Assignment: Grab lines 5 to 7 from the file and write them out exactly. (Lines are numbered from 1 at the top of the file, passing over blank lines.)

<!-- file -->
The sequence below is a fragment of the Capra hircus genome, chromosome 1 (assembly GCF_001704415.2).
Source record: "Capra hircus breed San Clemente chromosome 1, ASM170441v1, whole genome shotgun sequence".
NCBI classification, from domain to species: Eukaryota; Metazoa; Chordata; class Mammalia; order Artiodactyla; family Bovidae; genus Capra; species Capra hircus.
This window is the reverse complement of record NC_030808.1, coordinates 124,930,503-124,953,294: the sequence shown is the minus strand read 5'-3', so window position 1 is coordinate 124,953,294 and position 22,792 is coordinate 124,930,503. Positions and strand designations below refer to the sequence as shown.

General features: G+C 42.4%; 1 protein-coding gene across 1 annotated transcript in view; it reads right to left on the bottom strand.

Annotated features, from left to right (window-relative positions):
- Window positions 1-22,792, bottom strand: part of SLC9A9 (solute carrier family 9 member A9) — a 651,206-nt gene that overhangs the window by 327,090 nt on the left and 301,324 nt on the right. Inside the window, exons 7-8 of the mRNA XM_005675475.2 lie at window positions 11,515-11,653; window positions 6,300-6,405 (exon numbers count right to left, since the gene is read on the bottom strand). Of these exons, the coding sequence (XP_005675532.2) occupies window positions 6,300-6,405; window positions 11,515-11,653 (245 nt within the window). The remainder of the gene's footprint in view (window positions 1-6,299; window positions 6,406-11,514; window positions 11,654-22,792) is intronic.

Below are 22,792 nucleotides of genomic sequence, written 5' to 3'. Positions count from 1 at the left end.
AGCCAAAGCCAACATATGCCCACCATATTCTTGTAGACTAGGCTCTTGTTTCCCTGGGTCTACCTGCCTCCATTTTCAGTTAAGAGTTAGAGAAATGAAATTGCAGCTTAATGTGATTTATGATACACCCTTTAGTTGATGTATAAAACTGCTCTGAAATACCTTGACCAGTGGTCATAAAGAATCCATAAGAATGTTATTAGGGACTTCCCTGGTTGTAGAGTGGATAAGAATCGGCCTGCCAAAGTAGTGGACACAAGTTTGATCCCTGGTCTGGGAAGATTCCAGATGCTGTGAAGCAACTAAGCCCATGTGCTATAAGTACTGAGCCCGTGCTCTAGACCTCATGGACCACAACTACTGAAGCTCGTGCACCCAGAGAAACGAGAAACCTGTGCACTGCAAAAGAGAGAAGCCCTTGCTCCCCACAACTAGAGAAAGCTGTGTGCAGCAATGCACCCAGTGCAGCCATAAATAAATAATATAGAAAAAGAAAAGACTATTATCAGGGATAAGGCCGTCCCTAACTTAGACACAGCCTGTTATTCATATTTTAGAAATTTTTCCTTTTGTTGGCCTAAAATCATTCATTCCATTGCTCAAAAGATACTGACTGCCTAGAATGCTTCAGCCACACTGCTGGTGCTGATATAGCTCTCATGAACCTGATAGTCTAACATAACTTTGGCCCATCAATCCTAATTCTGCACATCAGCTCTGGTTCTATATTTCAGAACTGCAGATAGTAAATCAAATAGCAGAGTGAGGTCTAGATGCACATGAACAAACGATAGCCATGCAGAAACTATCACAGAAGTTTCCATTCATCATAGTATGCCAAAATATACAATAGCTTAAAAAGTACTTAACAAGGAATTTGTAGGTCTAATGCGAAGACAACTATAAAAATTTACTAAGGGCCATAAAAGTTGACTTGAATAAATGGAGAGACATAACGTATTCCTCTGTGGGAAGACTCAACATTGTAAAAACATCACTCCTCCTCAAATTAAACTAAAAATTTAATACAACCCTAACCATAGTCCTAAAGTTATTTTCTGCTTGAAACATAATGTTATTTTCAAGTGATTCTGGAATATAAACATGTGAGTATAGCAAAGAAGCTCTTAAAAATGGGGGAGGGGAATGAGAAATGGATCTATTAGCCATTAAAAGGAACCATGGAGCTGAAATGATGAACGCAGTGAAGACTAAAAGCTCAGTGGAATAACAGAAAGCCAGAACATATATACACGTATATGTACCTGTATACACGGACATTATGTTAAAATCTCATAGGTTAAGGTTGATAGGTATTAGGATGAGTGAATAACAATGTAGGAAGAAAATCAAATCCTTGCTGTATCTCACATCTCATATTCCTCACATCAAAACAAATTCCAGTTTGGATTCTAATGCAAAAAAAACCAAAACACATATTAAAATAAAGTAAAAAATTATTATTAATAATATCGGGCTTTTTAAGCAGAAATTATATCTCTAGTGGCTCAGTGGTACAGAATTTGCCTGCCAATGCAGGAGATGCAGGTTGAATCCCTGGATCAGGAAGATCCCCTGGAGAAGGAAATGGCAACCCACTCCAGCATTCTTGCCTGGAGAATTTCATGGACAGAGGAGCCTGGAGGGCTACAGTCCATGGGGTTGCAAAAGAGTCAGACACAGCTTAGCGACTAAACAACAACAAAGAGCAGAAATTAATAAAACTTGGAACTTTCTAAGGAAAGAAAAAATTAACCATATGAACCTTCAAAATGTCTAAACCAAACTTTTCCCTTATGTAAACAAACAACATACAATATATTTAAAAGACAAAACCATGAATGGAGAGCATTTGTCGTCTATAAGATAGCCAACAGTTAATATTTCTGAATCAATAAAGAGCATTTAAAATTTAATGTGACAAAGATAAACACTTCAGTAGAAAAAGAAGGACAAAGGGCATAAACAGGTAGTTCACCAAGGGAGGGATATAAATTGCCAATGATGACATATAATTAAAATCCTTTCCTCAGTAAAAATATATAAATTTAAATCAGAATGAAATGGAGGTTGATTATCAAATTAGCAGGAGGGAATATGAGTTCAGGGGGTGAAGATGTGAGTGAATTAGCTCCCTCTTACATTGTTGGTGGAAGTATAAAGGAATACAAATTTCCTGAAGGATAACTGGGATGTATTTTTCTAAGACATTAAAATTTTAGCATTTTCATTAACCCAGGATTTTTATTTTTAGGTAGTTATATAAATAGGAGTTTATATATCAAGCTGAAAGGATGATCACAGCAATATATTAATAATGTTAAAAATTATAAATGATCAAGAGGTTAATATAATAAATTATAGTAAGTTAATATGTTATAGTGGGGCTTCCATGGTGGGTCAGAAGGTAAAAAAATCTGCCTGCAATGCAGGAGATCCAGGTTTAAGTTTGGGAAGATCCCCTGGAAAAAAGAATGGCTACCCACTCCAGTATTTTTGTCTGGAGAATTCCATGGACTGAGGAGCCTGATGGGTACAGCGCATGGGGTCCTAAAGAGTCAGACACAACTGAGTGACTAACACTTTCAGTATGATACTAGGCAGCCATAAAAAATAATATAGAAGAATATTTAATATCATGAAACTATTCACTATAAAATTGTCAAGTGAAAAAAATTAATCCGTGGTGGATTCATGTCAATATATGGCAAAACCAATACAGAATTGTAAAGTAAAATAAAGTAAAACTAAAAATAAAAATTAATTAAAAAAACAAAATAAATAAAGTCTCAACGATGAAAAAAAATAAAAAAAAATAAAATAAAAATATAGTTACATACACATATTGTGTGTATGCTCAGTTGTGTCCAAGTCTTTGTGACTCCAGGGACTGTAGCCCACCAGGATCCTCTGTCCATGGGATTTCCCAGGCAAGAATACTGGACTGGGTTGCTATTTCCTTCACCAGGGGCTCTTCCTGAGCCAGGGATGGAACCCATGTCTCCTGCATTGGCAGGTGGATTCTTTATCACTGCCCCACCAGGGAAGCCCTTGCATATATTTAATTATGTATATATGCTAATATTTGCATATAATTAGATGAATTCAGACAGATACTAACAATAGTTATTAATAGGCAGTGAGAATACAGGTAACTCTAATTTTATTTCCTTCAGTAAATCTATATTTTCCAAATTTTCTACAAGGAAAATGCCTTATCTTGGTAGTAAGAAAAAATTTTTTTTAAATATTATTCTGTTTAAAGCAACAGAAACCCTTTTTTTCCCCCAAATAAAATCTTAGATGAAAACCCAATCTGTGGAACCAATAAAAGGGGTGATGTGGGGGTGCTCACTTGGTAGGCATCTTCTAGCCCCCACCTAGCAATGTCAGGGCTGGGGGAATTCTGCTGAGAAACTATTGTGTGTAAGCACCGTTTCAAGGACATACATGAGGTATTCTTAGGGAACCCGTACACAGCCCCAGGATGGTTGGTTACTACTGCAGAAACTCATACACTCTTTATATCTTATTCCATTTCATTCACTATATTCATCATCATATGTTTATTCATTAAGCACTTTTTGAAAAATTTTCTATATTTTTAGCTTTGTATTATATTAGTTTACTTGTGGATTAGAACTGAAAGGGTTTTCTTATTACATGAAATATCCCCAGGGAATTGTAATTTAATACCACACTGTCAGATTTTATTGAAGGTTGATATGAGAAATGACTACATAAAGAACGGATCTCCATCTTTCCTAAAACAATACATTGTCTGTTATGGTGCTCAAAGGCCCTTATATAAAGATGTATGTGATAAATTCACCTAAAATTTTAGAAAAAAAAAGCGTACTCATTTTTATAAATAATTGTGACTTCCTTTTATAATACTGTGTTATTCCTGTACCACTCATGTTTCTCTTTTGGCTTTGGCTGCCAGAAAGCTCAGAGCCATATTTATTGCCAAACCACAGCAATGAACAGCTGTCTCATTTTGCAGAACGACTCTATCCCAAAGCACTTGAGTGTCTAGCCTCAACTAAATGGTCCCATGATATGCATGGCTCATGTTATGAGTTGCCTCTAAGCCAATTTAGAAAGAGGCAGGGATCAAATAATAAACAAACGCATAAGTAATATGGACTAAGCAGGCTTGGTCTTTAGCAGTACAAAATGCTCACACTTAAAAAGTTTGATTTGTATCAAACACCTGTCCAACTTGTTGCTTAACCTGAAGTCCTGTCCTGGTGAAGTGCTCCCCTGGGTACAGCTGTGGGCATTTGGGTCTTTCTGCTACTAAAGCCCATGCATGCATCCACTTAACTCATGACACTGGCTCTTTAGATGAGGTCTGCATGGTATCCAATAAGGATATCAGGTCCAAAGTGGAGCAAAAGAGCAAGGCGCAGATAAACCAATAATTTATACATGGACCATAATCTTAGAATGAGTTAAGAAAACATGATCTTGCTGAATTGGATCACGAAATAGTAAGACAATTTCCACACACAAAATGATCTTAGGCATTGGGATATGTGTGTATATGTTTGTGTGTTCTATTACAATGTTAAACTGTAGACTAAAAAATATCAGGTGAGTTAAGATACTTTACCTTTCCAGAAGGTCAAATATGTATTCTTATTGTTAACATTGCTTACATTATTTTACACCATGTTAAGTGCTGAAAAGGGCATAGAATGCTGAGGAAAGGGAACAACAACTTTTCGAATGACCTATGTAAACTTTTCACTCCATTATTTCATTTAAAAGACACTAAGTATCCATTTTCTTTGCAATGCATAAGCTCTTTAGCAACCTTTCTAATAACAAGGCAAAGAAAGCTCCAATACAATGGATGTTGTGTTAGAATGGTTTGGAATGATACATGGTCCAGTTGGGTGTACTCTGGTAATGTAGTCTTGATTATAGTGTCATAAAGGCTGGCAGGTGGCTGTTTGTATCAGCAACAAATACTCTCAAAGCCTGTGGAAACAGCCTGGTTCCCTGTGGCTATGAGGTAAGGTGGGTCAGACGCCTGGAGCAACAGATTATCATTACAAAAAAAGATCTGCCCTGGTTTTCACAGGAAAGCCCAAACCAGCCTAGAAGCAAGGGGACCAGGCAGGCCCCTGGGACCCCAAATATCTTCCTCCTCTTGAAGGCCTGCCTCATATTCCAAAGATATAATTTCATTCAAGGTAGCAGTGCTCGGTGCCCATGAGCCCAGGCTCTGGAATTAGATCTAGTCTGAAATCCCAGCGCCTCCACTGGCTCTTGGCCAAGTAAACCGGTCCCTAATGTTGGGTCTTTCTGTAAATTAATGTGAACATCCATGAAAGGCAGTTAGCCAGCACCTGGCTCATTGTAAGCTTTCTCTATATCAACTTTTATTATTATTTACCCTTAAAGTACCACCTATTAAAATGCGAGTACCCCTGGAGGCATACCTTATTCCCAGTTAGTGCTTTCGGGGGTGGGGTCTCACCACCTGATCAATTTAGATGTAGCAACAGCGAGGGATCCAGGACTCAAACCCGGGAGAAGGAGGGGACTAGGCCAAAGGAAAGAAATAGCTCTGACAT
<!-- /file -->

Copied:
General features: G+C 42.4%; 1 protein-coding gene across 1 annotated transcript in view; it reads right to left on the bottom strand.

Annotated features, from left to right (window-relative positions):
- Window positions 1-22,792, bottom strand: part of SLC9A9 (solute carrier family 9 member A9) — a 651,206-nt gene that overhangs the window by 327,090 nt on the left and 301,324 nt on the right. Inside the window, exons 7-8 of the mRNA XM_005675475.2 lie at window positions 11,515-11,653; window positions 6,300-6,405 (exon numbers count right to left, since the gene is read on the bottom strand). Of these exons, the coding sequence (XP_005675532.2) occupies window positions 6,300-6,405; window positions 11,515-11,653 (245 nt within the window). The remainder of the gene's footprint in view (window positions 1-6,299; window positions 6,406-11,514; window positions 11,654-22,792) is intronic.